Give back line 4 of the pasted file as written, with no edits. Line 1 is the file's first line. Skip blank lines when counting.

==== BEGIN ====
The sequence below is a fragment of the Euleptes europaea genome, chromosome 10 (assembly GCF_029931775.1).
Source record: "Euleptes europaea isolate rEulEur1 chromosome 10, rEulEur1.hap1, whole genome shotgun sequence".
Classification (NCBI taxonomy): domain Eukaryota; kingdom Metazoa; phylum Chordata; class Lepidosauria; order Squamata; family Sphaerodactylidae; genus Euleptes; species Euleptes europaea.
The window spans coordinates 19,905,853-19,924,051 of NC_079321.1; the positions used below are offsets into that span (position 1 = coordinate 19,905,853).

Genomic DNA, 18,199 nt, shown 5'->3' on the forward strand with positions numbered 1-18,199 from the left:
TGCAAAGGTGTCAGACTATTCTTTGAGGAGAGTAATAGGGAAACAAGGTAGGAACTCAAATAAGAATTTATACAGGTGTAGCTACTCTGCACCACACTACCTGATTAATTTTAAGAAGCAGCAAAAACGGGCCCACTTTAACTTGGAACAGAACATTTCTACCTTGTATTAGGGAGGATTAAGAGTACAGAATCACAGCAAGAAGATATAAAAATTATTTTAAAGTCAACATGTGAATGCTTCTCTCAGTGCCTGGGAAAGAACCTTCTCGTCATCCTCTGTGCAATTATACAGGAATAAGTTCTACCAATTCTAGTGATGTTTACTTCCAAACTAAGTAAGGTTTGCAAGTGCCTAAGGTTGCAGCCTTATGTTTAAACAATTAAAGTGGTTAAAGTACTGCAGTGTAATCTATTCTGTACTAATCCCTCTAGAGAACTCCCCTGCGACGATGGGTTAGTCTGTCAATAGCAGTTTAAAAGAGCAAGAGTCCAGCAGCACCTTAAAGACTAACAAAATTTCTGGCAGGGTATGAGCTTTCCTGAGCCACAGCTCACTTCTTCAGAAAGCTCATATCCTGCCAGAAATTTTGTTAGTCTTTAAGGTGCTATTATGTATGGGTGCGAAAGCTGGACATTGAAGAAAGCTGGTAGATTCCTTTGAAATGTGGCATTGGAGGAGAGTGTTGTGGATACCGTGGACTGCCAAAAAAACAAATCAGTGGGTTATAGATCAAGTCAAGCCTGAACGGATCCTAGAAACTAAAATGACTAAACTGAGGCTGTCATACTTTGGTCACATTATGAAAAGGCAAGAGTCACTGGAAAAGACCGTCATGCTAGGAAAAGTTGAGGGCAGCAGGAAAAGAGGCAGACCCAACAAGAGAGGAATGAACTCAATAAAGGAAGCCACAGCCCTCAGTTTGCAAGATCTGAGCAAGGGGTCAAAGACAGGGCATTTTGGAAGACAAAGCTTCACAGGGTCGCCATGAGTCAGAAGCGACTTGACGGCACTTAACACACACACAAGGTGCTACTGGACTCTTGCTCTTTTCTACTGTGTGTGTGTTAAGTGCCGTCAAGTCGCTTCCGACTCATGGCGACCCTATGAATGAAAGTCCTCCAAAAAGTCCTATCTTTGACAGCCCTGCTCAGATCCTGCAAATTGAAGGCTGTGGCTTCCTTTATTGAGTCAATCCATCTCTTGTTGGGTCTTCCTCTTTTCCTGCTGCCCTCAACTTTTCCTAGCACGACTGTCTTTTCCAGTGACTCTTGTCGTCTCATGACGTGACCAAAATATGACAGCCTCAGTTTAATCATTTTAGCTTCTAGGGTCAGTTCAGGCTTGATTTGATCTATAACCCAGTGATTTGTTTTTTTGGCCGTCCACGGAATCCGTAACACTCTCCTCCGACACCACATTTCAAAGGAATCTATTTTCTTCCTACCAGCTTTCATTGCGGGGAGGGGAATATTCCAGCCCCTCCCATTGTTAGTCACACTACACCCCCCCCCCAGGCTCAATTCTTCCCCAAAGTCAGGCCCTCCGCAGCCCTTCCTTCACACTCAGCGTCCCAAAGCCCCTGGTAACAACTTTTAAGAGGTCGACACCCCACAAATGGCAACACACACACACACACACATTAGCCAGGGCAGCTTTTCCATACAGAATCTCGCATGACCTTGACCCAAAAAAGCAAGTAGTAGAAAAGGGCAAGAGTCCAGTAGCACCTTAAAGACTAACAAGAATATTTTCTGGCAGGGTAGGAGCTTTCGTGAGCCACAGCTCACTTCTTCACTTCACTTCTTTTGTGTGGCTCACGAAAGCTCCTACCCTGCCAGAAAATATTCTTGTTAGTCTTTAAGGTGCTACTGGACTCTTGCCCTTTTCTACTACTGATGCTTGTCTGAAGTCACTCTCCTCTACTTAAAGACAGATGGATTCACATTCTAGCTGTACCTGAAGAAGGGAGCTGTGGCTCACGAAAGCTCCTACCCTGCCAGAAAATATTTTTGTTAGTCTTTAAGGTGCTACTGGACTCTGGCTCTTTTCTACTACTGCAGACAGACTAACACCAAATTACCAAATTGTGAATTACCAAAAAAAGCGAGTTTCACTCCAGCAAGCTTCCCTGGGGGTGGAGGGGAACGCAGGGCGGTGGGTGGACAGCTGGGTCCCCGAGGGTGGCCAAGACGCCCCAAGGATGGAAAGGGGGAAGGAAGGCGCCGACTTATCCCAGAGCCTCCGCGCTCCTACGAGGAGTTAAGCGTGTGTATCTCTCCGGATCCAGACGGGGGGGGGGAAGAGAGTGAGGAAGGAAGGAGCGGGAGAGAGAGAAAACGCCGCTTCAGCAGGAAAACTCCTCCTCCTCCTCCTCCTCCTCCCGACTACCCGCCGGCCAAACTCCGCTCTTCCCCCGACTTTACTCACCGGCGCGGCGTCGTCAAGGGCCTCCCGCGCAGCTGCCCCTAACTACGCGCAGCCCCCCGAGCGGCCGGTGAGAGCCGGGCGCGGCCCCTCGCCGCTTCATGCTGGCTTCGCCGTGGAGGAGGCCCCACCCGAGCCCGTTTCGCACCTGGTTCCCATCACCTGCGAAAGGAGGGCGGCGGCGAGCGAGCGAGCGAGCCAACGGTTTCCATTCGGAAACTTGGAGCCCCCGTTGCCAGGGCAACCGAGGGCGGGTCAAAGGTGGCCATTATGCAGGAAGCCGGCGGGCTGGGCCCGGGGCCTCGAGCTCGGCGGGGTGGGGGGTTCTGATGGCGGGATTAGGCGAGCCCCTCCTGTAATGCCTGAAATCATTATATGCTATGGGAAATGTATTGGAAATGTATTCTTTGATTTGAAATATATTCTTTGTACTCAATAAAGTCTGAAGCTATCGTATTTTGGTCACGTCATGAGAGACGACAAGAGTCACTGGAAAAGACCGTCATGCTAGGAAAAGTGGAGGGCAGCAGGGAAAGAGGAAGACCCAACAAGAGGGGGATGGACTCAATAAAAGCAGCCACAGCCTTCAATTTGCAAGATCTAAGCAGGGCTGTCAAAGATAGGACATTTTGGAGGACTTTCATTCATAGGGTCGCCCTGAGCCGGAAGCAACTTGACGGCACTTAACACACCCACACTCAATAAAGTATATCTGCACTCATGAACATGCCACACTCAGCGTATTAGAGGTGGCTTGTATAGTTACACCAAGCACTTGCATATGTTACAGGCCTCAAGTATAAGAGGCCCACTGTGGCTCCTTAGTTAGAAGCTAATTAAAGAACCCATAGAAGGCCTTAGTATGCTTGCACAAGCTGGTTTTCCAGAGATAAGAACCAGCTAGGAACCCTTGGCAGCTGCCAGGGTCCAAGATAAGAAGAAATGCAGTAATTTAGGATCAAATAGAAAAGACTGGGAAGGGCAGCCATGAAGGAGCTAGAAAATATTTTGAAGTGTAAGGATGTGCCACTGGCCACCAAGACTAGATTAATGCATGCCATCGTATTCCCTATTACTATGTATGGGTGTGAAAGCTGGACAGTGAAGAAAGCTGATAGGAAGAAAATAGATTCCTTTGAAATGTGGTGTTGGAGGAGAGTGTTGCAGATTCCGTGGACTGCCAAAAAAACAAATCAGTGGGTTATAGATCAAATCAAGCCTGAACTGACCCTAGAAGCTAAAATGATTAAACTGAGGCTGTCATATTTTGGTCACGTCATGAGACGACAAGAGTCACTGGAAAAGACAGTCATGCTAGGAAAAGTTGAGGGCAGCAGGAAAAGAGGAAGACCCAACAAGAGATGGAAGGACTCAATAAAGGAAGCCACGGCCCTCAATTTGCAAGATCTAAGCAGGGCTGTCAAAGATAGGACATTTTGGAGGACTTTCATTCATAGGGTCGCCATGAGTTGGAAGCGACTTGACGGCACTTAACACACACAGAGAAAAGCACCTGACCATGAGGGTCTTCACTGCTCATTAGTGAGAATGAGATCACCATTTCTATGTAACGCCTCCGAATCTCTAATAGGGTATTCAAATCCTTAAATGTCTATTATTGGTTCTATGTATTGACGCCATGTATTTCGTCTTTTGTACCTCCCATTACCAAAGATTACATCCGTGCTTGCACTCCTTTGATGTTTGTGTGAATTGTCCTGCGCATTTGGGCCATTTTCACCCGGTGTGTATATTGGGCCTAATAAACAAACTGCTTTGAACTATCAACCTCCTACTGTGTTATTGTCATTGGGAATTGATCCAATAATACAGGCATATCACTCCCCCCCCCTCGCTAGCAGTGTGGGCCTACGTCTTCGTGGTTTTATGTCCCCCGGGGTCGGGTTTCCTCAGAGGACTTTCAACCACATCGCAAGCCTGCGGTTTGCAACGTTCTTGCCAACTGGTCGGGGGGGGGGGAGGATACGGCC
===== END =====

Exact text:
The window spans coordinates 19,905,853-19,924,051 of NC_079321.1; the positions used below are offsets into that span (position 1 = coordinate 19,905,853).